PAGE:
Aventine, Murphy Oil wrap up construction projects
After a long journey, full of twists and turns, construction wrapped up this spring on three ethanol plants—two 110 MMgy plants owned by Aventine Renewable Energy and one 105 MMgy plant owned by Murphy Oil USA. Construction was halted at the three ethanol plants in 2008 or 2009, very near to completion, and restarted again in 2010.
Aventine, which emerged from bankrupcy in early 2010, held a grand opening for its Mount Vernon, Ind., ethanol plant in early April and had been producing ethanol since first grind in December 2010. Construction is now completed at the company’s Aurora, Neb., plant, as well. However, it has yet to begin production, according to Jennifer Borgen, Aventine’s director of communications. “When we completed our Mount Vernon, Ind., plant last year, we learned some things that we wanted to apply to our Aurora West plant,” she told EPM. “These are technical process issues/changes.” A timeline for start of production has not yet been established.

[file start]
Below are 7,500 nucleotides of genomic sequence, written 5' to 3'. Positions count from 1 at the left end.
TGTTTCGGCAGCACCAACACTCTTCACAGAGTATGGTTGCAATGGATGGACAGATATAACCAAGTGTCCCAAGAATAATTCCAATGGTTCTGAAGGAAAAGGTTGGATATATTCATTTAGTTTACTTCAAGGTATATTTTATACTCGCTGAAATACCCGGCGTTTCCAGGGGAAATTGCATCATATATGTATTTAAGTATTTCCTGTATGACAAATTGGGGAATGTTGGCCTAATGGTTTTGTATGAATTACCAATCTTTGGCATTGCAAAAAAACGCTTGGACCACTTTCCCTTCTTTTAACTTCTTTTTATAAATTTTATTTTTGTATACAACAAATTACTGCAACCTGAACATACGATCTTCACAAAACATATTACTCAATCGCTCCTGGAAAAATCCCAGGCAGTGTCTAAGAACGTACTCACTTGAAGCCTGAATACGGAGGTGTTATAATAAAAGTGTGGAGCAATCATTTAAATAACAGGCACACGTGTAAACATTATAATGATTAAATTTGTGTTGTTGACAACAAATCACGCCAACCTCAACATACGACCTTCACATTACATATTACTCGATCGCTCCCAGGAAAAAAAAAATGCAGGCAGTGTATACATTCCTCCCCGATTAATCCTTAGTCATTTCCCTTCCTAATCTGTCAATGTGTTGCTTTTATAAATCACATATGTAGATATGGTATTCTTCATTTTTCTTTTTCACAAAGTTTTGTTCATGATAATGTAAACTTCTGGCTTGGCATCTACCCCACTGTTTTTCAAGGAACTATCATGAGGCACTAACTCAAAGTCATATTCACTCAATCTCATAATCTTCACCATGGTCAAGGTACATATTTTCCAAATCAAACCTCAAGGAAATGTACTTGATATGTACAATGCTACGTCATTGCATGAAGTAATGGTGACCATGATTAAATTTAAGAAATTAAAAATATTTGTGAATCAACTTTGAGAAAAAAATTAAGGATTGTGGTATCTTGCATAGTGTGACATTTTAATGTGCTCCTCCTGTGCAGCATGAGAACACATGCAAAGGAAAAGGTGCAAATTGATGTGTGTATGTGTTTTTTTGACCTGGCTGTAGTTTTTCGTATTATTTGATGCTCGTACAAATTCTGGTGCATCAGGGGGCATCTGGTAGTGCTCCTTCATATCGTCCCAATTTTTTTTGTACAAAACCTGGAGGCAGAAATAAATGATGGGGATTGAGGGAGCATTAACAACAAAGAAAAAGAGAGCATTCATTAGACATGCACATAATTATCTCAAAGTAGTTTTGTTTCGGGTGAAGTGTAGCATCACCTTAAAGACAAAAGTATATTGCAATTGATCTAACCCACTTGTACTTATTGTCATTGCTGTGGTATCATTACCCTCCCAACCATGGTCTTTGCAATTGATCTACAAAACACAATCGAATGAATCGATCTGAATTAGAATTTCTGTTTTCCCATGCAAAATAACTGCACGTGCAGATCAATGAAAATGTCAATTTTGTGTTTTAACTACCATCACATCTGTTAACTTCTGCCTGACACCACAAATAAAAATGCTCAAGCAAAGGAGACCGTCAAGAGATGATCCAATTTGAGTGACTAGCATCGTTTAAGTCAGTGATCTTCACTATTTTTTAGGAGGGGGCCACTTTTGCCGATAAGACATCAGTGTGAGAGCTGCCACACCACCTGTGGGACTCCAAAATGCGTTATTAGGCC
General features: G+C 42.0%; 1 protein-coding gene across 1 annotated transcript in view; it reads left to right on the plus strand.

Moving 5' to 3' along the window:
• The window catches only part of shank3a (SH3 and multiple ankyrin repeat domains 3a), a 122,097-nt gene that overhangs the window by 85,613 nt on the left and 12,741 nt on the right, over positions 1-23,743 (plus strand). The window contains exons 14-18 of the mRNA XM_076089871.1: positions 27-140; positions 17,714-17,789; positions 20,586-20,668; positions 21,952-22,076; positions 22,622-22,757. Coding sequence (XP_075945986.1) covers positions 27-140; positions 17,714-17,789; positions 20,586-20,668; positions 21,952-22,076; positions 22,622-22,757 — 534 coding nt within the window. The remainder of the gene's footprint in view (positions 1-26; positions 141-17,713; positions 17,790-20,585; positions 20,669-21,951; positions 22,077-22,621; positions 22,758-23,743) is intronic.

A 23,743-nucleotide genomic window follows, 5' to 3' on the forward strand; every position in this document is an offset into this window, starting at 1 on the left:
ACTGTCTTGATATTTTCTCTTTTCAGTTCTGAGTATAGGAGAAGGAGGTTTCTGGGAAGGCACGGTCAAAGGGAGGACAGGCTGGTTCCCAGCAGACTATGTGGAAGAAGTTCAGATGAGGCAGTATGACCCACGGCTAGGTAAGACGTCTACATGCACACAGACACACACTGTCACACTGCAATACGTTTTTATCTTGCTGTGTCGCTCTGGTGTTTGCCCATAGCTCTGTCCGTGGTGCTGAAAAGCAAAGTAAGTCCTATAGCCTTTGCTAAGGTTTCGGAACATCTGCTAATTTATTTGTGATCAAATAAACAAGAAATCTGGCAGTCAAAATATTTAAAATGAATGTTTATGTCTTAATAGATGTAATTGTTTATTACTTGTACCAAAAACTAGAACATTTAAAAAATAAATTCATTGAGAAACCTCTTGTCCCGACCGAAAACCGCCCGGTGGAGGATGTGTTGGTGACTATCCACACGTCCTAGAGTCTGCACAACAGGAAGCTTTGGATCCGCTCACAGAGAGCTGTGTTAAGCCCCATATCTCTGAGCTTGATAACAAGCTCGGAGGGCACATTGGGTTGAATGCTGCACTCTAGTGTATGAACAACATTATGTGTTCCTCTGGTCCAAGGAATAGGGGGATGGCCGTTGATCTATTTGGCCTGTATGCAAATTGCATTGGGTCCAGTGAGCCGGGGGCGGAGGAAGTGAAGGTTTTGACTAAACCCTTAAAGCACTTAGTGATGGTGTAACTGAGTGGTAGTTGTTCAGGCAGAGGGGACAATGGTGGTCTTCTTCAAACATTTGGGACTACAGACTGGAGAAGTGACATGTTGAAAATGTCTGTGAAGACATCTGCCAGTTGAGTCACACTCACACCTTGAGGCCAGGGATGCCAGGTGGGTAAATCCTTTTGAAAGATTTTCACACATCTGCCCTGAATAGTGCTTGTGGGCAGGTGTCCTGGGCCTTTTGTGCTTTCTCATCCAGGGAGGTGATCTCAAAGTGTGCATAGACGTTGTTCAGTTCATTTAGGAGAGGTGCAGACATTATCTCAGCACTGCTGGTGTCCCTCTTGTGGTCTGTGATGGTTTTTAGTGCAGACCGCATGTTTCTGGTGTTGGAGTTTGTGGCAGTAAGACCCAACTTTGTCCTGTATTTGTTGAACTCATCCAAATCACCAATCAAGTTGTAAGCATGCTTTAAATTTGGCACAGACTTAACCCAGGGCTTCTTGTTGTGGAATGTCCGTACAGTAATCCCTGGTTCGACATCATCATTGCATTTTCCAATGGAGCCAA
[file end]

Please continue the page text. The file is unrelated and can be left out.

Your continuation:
The third plant, which was purchased by Murphy Oil in early fall 2010, started producing ethanol in March, on schedule and on budget, said Tom McKinlay, executive vice president of worldwide downstream operations, in a May 10 presentation to shareholders. The company purchased the shuttered plant for $40 million and spent $25 million upgrading it and has said it wants to upgrade it to 115 MMgy at some point.
Hereford Biofuels, a subsidiary of Panda Ethanol Inc., started building the Hereford, Texas, plant in 2006. In 2008 it terminated Lurgi Inc. as its general contractor after construction delays. The company filed for Chapter 11 bankruptcy protection in 2009.